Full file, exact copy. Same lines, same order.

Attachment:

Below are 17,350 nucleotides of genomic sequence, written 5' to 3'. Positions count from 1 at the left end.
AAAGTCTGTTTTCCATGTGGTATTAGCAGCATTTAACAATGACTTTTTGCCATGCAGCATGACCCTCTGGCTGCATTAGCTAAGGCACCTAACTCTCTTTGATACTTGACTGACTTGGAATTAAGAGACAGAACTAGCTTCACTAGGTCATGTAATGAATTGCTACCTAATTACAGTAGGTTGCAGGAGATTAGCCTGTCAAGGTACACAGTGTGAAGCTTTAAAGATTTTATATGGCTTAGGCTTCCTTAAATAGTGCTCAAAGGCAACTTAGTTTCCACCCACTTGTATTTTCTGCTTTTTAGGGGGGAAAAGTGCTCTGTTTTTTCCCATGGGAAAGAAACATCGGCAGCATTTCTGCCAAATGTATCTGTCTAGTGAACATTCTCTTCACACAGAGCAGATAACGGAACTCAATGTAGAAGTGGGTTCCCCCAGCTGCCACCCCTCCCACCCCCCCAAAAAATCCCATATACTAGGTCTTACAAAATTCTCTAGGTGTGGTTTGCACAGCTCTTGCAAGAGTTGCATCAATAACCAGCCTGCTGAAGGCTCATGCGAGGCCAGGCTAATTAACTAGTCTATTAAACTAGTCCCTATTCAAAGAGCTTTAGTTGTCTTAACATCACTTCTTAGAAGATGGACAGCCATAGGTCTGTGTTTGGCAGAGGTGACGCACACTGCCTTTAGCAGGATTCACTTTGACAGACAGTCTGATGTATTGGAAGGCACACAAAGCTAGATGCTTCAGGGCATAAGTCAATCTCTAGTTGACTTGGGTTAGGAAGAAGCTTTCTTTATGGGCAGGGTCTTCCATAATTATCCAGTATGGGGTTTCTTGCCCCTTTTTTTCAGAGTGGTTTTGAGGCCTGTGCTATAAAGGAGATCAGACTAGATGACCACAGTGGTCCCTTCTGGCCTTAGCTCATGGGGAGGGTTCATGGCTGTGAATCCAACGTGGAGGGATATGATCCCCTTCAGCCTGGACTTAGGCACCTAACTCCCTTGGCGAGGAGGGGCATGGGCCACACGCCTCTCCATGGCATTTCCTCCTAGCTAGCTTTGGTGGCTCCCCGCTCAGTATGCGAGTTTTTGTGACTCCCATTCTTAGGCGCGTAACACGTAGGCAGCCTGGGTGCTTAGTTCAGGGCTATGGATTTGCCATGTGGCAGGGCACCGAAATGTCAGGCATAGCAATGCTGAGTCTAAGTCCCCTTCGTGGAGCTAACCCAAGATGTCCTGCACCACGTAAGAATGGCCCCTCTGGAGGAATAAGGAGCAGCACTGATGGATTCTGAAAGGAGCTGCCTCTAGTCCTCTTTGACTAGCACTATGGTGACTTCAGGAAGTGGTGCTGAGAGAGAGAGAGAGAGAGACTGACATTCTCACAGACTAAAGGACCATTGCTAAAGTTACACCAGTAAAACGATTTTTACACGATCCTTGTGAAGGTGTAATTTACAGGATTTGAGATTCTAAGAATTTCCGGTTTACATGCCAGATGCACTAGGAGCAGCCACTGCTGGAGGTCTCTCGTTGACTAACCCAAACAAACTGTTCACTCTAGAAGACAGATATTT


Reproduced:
Below are 17,350 nucleotides of genomic sequence, written 5' to 3'. Positions count from 1 at the left end.
AAAGTCTGTTTTCCATGTGGTATTAGCAGCATTTAACAATGACTTTTTGCCATGCAGCATGACCCTCTGGCTGCATTAGCTAAGGCACCTAACTCTCTTTGATACTTGACTGACTTGGAATTAAGAGACAGAACTAGCTTCACTAGGTCATGTAATGAATTGCTACCTAATTACAGTAGGTTGCAGGAGATTAGCCTGTCAAGGTACACAGTGTGAAGCTTTAAAGATTTTATATGGCTTAGGCTTCCTTAAATAGTGCTCAAAGGCAACTTAGTTTCCACCCACTTGTATTTTCTGCTTTTTAGGGGGGAAAAGTGCTCTGTTTTTTCCCATGGGAAAGAAACATCGGCAGCATTTCTGCCAAATGTATCTGTCTAGTGAACATTCTCTTCACACAGAGCAGATAACGGAACTCAATGTAGAAGTGGGTTCCCCCAGCTGCCACCCCTCCCACCCCCCCAAAAAATCCCATATACTAGGTCTTACAAAATTCTCTAGGTGTGGTTTGCACAGCTCTTGCAAGAGTTGCATCAATAACCAGCCTGCTGAAGGCTCATGCGAGGCCAGGCTAATTAACTAGTCTATTAAACTAGTCCCTATTCAAAGAGCTTTAGTTGTCTTAACATCACTTCTTAGAAGATGGACAGCCATAGGTCTGTGTTTGGCAGAGGTGACGCACACTGCCTTTAGCAGGATTCACTTTGACAGACAGTCTGATGTATTGGAAGGCACACAAAGCTAGATGCTTCAGGGCATAAGTCAATCTCTAGTTGACTTGGGTTAGGAAGAAGCTTTCTTTATGGGCAGGGTCTTCCATAATTATCCAGTATGGGGTTTCTTGCCCCTTTTTTTCAGAGTGGTTTTGAGGCCTGTGCTATAAAGGAGATCAGACTAGATGACCACAGTGGTCCCTTCTGGCCTTAGCTCATGGGGAGGGTTCATGGCTGTGAATCCAACGTGGAGGGATATGATCCCCTTCAGCCTGGACTTAGGCACCTAACTCCCTTGGCGAGGAGGGGCATGGGCCACACGCCTCTCCATGGCATTTCCTCCTAGCTAGCTTTGGTGGCTCCCCGCTCAGTATGCGAGTTTTTGTGACTCCCATTCTTAGGCGCGTAACACGTAGGCAGCCTGGGTGCTTAGTTCAGGGCTATGGATTTGCCATGTGGCAGGGCACCGAAATGTCAGGCATAGCAATGCTGAGTCTAAGTCCCCTTCGTGGAGCTAACCCAAGATGTCCTGCACCACGTAAGAATGGCCCCTCTGGAGGAATAAGGAGCAGCACTGATGGATTCTGAAAGGAGCTGCCTCTAGTCCTCTTTGACTAGCACTATGGTGACTTCAGGAAGTGGTGCTGAGAGAGAGAGAGAGAGAGACTGACATTCTCACAGACTAAAGGACCATTGCTAAAGTTACACCAGTAAAACGATTTTTACACGATCCTTGTGAAGGTGTAATTTACAGGATTTGAGATTCTAAGAATTTCCGGTTTACATGCCAGATGCACTAGGAGCAGCCACTGCTGGAGGTCTCTCGTTGACTAACCCAAACAAACTGTTCACTCTAGAAGACAGATATTT